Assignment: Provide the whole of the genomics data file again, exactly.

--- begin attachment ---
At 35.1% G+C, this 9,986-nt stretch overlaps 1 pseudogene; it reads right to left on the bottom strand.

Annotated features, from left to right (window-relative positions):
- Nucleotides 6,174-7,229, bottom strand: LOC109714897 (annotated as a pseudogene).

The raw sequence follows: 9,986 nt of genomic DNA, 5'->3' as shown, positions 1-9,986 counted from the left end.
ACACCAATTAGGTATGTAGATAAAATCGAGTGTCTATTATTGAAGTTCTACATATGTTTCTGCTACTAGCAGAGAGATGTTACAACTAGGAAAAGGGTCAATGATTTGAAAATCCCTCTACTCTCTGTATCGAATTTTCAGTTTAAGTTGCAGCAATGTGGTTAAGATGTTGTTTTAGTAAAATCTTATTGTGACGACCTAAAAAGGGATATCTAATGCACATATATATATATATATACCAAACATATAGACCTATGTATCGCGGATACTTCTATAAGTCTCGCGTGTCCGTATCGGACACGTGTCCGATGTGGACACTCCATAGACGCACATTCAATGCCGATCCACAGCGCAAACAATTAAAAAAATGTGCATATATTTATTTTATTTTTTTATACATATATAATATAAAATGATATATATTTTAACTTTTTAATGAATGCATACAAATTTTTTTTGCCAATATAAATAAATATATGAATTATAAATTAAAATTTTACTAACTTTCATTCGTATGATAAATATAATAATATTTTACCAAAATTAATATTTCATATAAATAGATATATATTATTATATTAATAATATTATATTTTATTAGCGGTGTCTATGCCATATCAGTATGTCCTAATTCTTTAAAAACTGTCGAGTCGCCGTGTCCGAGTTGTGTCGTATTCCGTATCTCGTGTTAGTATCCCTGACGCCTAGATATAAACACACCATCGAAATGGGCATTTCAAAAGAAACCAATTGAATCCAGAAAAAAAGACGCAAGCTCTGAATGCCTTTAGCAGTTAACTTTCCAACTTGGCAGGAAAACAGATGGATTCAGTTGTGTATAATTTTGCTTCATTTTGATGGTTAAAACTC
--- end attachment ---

At 35.1% G+C, this 9,986-nt stretch overlaps 1 pseudogene; it reads right to left on the bottom strand.

Annotated features, from left to right (window-relative positions):
- Nucleotides 6,174-7,229, bottom strand: LOC109714897 (annotated as a pseudogene).

The raw sequence follows: 9,986 nt of genomic DNA, 5'->3' as shown, positions 1-9,986 counted from the left end.
ACACCAATTAGGTATGTAGATAAAATCGAGTGTCTATTATTGAAGTTCTACATATGTTTCTGCTACTAGCAGAGAGATGTTACAACTAGGAAAAGGGTCAATGATTTGAAAATCCCTCTACTCTCTGTATCGAATTTTCAGTTTAAGTTGCAGCAATGTGGTTAAGATGTTGTTTTAGTAAAATCTTATTGTGACGACCTAAAAAGGGATATCTAATGCACATATATATATATATATACCAAACATATAGACCTATGTATCGCGGATACTTCTATAAGTCTCGCGTGTCCGTATCGGACACGTGTCCGATGTGGACACTCCATAGACGCACATTCAATGCCGATCCACAGCGCAAACAATTAAAAAAATGTGCATATATTTATTTTATTTTTTTATACATATATAATATAAAATGATATATATTTTAACTTTTTAATGAATGCATACAAATTTTTTTTGCCAATATAAATAAATATATGAATTATAAATTAAAATTTTACTAACTTTCATTCGTATGATAAATATAATAATATTTTACCAAAATTAATATTTCATATAAATAGATATATATTATTATATTAATAATATTATATTTTATTAGCGGTGTCTATGCCATATCAGTATGTCCTAATTCTTTAAAAACTGTCGAGTCGCCGTGTCCGAGTTGTGTCGTATTCCGTATCTCGTGTTAGTATCCCTGACGCCTAGATATAAACACACCATCGAAATGGGCATTTCAAAAGAAACCAATTGAATCCAGAAAAAAAGACGCAAGCTCTGAATGCCTTTAGCAGTTAACTTTCCAACTTGGCAGGAAAACAGATGGATTCAGTTGTGTATAATTTTGCTTCATTTTGATGGTTAAAACTC